Paramilitary forces have been mobilizing to launch an assault on communities in humanitarian zones in northern Colombia, according to community representatives.
Self-Determining Communities, Life, Dignity (CAVIDA) released a statement saying reliable sources had informed them paramilitaries were gathering in towns near the humanitarian zones of Nueva Vida and Nueva Esperanza en Dios in the region of Uraba.
The humanitarian zones at Nueva Vida and Nueva Esperanza en Dios were set up by people displaced by paramilitaries in 1997 who have since returned to the land. The zones are supposed to be demilitarized.
CAVIDA claim that approximately 100 paramilitaries are already in the town of Carmen del Darien in Choco, while in the Antioquian towns of Turbo, Apatado and Chigorodo they are recruiting local youths for the assault, paying them approximately $420 each.
According to the spokesman, “there is a new phase of paramilitarism in the region that wants to demonstrate its capacity to exert pressure and control over the population.”
He said, “up until two years ago the paramilitary operations were more discrete, dressed in civilian clothes and with small arms. Now they have decided to operate once again in an open manner like they did from the 1990’s until 2006.”
According to the spokesman in the last month, two people have disappeared, two have been assassinated, six families have been displaced and 35 people have received death threats.
He added, “it is different to [the era of the AUC] because now they don’t want to displace the population, instead they want to define how the land is used. That is why they have planted and developed coca plantations and cocaine laboratories and they have tried to protect banana plantations and the expansion of livestock ranches.”
Both CAVIDA and Justicia y Paz insist the army is aware of the paramilitary buildup and collusion between the army’s 17th Brigade and the paramilitaries is widespread.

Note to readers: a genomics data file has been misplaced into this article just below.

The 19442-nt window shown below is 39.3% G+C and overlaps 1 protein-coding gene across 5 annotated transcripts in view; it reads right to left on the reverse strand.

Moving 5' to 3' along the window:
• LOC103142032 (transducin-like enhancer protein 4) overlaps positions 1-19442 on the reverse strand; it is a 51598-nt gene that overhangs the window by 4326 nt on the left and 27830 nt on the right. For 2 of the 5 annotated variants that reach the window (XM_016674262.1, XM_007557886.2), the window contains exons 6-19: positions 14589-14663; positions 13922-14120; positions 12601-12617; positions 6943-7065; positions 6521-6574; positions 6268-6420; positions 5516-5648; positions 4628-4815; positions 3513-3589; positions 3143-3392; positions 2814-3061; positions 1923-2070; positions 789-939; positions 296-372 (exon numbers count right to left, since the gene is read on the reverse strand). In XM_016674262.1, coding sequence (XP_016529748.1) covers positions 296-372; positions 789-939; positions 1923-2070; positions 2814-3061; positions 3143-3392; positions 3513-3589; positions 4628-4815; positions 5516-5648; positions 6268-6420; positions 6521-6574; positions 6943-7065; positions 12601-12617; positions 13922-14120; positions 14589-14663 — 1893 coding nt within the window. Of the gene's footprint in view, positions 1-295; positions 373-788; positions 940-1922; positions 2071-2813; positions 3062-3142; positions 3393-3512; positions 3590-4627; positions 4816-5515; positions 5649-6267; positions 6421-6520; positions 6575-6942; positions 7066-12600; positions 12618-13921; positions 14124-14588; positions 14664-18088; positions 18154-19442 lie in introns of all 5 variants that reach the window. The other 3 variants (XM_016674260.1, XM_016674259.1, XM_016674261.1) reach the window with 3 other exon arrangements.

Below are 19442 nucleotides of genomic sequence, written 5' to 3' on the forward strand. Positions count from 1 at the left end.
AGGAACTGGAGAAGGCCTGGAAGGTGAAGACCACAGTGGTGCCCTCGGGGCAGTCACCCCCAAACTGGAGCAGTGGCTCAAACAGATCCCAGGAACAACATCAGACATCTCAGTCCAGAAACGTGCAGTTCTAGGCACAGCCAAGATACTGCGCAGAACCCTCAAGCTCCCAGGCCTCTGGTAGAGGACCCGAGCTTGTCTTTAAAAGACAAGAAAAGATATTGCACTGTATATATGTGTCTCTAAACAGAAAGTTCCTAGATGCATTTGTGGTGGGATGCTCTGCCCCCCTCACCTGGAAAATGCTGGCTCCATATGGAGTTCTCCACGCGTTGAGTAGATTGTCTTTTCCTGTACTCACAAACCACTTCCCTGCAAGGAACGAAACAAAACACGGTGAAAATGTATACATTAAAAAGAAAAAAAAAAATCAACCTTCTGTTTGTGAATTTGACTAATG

The CAVIDA statement says, “in Turbo, Riosucio, and in Tumarado they are in plain sight with the authorities, they can be seen in conversation with members of the armed forces.”
The claim was supported by the Justicia y Paz spokesman. He said, “the paramilitaries say they have the backing of the 17th Brigade and the businesses [in the area].”
He added, “the army tolerates them. If there is a road whose width is no more than 15 meters and you have a permanent roadblock, and at this place paramilitaries pass with coca or large arms what do you call this?”
According to CAVIDA, their source told the communities, “for the army and the paramilitaries, our [the communities’] crime is denouncing their abuses and demanding the right to Consultation and Consent over the infrastructure projects they intend to implement in our territories.”
The main infrastructure project planned in the region is the controversial extension of the Pan-American Highway connecting Colombia to Panama, which is currently 39 miles from the border.
According to the Washington Office on Latin America, “the project will have a significant cultural and environmental impact because it would trace through the waterways and the Los Katios National Park in what is one the most environmentally diverse areas of the world.”
Under the terms of laws passed to protect the right of indigenous and Afro-Colombian communities, the people in the area have the right to be consulted over development proposals and should give their consent before they can go ahead. However, local communities claim that the project has been pushed through without community involvement or consent.
The Justicia y Paz spokesman said the paramilitaries are keen for the highway to go ahead as it will allow easy access to international markets so they are protecting businesses operations related to the project.
Since 2005, the humanitarian zones have had the backing of the Inter-American Commission on Human Rights (IACHR), which requires the Colombian government to grant them special protection.